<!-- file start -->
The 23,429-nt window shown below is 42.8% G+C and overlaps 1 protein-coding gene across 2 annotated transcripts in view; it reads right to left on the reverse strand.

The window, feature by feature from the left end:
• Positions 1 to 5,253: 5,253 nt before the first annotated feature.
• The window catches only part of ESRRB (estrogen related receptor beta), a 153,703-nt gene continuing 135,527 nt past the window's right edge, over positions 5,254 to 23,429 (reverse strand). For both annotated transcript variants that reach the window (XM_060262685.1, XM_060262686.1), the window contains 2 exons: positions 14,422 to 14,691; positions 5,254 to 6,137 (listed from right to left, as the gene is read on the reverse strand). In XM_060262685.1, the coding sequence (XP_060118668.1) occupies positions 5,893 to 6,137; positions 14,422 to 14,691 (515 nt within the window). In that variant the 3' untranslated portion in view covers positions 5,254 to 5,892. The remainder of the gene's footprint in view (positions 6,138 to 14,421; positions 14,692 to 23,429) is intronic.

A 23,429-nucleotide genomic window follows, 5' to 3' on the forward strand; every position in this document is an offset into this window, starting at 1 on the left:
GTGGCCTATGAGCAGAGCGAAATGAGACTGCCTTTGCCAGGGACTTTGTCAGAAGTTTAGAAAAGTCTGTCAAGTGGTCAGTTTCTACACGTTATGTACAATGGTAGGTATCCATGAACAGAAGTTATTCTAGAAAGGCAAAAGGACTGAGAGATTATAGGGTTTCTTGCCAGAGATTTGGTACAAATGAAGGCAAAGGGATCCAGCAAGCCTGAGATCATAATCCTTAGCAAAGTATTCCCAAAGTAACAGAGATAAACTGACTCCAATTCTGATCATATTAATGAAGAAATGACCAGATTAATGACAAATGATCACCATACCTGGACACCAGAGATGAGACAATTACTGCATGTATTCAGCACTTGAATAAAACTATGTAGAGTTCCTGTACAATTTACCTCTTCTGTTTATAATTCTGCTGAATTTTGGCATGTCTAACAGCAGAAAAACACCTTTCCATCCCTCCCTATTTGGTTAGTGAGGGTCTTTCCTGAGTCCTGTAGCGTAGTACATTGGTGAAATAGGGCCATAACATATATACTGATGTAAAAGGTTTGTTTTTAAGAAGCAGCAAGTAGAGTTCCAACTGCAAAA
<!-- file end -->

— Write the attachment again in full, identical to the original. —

The 23,429-nt window shown below is 42.8% G+C and overlaps 1 protein-coding gene across 2 annotated transcripts in view; it reads right to left on the reverse strand.

The window, feature by feature from the left end:
• Positions 1 to 5,253: 5,253 nt before the first annotated feature.
• The window catches only part of ESRRB (estrogen related receptor beta), a 153,703-nt gene continuing 135,527 nt past the window's right edge, over positions 5,254 to 23,429 (reverse strand). For both annotated transcript variants that reach the window (XM_060262685.1, XM_060262686.1), the window contains 2 exons: positions 14,422 to 14,691; positions 5,254 to 6,137 (listed from right to left, as the gene is read on the reverse strand). In XM_060262685.1, the coding sequence (XP_060118668.1) occupies positions 5,893 to 6,137; positions 14,422 to 14,691 (515 nt within the window). In that variant the 3' untranslated portion in view covers positions 5,254 to 5,892. The remainder of the gene's footprint in view (positions 6,138 to 14,421; positions 14,692 to 23,429) is intronic.

A 23,429-nucleotide genomic window follows, 5' to 3' on the forward strand; every position in this document is an offset into this window, starting at 1 on the left:
GTGGCCTATGAGCAGAGCGAAATGAGACTGCCTTTGCCAGGGACTTTGTCAGAAGTTTAGAAAAGTCTGTCAAGTGGTCAGTTTCTACACGTTATGTACAATGGTAGGTATCCATGAACAGAAGTTATTCTAGAAAGGCAAAAGGACTGAGAGATTATAGGGTTTCTTGCCAGAGATTTGGTACAAATGAAGGCAAAGGGATCCAGCAAGCCTGAGATCATAATCCTTAGCAAAGTATTCCCAAAGTAACAGAGATAAACTGACTCCAATTCTGATCATATTAATGAAGAAATGACCAGATTAATGACAAATGATCACCATACCTGGACACCAGAGATGAGACAATTACTGCATGTATTCAGCACTTGAATAAAACTATGTAGAGTTCCTGTACAATTTACCTCTTCTGTTTATAATTCTGCTGAATTTTGGCATGTCTAACAGCAGAAAAACACCTTTCCATCCCTCCCTATTTGGTTAGTGAGGGTCTTTCCTGAGTCCTGTAGCGTAGTACATTGGTGAAATAGGGCCATAACATATATACTGATGTAAAAGGTTTGTTTTTAAGAAGCAGCAAGTAGAGTTCCAACTGCAAAA